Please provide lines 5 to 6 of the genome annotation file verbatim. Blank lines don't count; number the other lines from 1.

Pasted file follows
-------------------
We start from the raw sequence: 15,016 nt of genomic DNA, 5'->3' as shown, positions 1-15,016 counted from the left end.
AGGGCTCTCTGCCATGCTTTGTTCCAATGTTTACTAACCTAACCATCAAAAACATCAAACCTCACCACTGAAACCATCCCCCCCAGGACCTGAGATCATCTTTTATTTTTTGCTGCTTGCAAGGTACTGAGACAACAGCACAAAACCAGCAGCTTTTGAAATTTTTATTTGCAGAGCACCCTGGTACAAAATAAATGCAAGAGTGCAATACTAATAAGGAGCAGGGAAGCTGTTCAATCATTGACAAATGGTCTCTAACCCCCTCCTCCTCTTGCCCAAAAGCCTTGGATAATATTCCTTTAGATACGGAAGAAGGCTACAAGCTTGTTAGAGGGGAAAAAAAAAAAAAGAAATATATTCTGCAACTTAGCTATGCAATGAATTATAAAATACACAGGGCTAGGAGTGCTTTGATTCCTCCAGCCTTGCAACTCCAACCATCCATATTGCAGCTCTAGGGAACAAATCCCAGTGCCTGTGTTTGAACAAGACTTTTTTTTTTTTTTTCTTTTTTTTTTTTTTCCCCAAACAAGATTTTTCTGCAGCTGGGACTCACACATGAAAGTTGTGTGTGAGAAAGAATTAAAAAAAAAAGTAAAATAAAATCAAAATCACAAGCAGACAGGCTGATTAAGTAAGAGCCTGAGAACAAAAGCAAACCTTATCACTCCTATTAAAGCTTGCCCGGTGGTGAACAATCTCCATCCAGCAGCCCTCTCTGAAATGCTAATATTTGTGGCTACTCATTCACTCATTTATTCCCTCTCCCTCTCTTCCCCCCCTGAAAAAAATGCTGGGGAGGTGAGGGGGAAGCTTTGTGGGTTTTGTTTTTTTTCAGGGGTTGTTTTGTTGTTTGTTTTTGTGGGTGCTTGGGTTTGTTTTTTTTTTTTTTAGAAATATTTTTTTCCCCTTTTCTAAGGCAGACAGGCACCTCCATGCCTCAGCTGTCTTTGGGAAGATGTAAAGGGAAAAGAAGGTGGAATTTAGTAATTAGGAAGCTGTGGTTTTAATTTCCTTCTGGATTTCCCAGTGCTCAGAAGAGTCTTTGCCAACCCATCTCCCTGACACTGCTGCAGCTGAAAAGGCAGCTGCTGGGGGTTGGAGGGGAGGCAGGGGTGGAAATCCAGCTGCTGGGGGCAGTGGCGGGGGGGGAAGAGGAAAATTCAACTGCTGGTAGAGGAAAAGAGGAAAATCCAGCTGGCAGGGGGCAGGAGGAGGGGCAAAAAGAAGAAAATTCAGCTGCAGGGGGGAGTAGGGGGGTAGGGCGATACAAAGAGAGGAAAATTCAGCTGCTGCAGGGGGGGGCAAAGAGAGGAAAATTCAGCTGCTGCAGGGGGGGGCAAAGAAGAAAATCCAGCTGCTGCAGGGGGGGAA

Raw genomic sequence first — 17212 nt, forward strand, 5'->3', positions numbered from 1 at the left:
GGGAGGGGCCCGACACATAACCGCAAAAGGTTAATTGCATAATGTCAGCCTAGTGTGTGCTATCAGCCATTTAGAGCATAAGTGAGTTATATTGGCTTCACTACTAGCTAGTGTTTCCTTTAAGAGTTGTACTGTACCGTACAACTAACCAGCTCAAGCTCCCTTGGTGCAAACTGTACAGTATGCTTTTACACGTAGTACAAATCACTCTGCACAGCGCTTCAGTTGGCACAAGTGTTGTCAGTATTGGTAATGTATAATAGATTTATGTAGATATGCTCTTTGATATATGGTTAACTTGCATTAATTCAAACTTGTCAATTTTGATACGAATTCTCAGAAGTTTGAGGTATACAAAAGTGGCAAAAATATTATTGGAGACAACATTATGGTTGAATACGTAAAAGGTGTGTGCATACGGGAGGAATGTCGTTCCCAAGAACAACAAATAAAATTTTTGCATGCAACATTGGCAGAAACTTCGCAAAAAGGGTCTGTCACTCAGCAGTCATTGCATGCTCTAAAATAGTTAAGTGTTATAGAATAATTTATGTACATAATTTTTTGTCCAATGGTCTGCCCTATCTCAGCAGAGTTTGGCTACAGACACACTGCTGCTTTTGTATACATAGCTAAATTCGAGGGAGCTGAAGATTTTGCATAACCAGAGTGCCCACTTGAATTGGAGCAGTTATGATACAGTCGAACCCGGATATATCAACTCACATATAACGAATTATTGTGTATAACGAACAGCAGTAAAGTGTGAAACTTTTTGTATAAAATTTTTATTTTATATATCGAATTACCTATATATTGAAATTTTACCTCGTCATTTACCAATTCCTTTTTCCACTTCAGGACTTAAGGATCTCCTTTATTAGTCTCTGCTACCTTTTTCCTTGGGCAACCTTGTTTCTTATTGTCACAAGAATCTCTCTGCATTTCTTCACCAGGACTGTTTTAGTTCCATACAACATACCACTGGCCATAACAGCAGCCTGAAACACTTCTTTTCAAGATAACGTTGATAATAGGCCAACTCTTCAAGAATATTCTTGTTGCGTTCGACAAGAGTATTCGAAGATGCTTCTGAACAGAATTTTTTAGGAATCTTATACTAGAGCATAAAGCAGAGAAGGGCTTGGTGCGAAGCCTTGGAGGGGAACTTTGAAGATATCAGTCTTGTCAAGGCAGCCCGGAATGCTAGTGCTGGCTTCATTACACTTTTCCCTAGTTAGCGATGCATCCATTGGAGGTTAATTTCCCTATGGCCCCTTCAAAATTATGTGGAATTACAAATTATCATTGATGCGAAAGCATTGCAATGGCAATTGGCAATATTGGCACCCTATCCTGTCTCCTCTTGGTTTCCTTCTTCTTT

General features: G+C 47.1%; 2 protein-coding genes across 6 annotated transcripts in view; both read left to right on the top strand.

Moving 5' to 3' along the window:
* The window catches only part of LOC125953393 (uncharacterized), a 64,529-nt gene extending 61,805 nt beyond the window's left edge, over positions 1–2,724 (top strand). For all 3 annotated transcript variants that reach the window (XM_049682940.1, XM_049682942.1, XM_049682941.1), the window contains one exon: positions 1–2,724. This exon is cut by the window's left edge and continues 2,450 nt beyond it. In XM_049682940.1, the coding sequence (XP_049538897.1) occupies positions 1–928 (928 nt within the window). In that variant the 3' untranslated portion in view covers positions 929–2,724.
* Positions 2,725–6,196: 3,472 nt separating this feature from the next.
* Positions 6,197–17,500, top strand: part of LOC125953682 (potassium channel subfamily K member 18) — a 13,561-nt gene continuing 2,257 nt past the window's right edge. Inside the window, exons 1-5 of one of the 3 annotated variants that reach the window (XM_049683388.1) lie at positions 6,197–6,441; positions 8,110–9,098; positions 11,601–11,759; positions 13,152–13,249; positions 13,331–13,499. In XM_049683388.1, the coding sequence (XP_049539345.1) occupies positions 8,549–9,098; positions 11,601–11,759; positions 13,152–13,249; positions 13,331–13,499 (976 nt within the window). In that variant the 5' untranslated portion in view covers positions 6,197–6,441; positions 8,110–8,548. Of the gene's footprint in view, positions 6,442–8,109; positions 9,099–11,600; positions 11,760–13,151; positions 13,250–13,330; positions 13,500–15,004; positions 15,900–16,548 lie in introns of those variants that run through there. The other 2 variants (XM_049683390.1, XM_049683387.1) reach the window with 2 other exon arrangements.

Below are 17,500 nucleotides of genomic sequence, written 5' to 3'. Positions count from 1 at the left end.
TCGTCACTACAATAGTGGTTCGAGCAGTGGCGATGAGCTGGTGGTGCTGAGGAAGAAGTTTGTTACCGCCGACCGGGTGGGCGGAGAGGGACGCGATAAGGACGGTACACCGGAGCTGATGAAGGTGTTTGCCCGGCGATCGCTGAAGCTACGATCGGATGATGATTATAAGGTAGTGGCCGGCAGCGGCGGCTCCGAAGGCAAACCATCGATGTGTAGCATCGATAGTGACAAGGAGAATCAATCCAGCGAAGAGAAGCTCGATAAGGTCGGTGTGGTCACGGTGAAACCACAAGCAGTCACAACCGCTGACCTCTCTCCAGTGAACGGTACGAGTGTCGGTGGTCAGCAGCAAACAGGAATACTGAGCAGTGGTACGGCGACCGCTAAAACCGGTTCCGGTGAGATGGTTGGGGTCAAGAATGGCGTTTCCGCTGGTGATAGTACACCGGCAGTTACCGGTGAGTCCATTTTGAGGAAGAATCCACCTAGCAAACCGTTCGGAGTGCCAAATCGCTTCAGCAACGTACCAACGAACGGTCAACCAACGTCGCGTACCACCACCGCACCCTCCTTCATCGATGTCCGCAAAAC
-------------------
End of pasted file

General features: G+C 47.1%; 2 protein-coding genes across 6 annotated transcripts in view; both read left to right on the top strand.

Moving 5' to 3' along the window: